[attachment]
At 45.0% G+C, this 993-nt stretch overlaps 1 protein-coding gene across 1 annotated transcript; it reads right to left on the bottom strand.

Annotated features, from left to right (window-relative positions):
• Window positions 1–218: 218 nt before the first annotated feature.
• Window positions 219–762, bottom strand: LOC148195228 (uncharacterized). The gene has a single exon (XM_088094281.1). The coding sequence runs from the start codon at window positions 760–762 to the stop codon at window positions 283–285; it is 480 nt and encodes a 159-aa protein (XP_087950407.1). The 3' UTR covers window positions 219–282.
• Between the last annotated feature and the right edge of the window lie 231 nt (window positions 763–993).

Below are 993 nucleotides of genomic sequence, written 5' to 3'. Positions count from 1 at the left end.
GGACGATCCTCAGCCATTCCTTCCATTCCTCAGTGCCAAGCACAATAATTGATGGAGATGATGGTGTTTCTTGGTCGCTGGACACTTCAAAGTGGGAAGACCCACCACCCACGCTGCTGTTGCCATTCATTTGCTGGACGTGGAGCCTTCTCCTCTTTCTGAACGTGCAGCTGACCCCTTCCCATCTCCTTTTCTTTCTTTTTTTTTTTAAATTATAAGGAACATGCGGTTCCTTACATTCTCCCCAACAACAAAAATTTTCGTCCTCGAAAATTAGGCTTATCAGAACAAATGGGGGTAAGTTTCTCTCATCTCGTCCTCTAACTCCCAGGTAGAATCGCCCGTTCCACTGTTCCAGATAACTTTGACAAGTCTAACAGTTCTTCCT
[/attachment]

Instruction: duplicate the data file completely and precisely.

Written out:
At 45.0% G+C, this 993-nt stretch overlaps 1 protein-coding gene across 1 annotated transcript; it reads right to left on the bottom strand.

Annotated features, from left to right (window-relative positions):
• Window positions 1–218: 218 nt before the first annotated feature.
• Window positions 219–762, bottom strand: LOC148195228 (uncharacterized). The gene has a single exon (XM_088094281.1). The coding sequence runs from the start codon at window positions 760–762 to the stop codon at window positions 283–285; it is 480 nt and encodes a 159-aa protein (XP_087950407.1). The 3' UTR covers window positions 219–282.
• Between the last annotated feature and the right edge of the window lie 231 nt (window positions 763–993).

Below are 993 nucleotides of genomic sequence, written 5' to 3'. Positions count from 1 at the left end.
GGACGATCCTCAGCCATTCCTTCCATTCCTCAGTGCCAAGCACAATAATTGATGGAGATGATGGTGTTTCTTGGTCGCTGGACACTTCAAAGTGGGAAGACCCACCACCCACGCTGCTGTTGCCATTCATTTGCTGGACGTGGAGCCTTCTCCTCTTTCTGAACGTGCAGCTGACCCCTTCCCATCTCCTTTTCTTTCTTTTTTTTTTTAAATTATAAGGAACATGCGGTTCCTTACATTCTCCCCAACAACAAAAATTTTCGTCCTCGAAAATTAGGCTTATCAGAACAAATGGGGGTAAGTTTCTCTCATCTCGTCCTCTAACTCCCAGGTAGAATCGCCCGTTCCACTGTTCCAGATAACTTTGACAAGTCTAACAGTTCTTCCT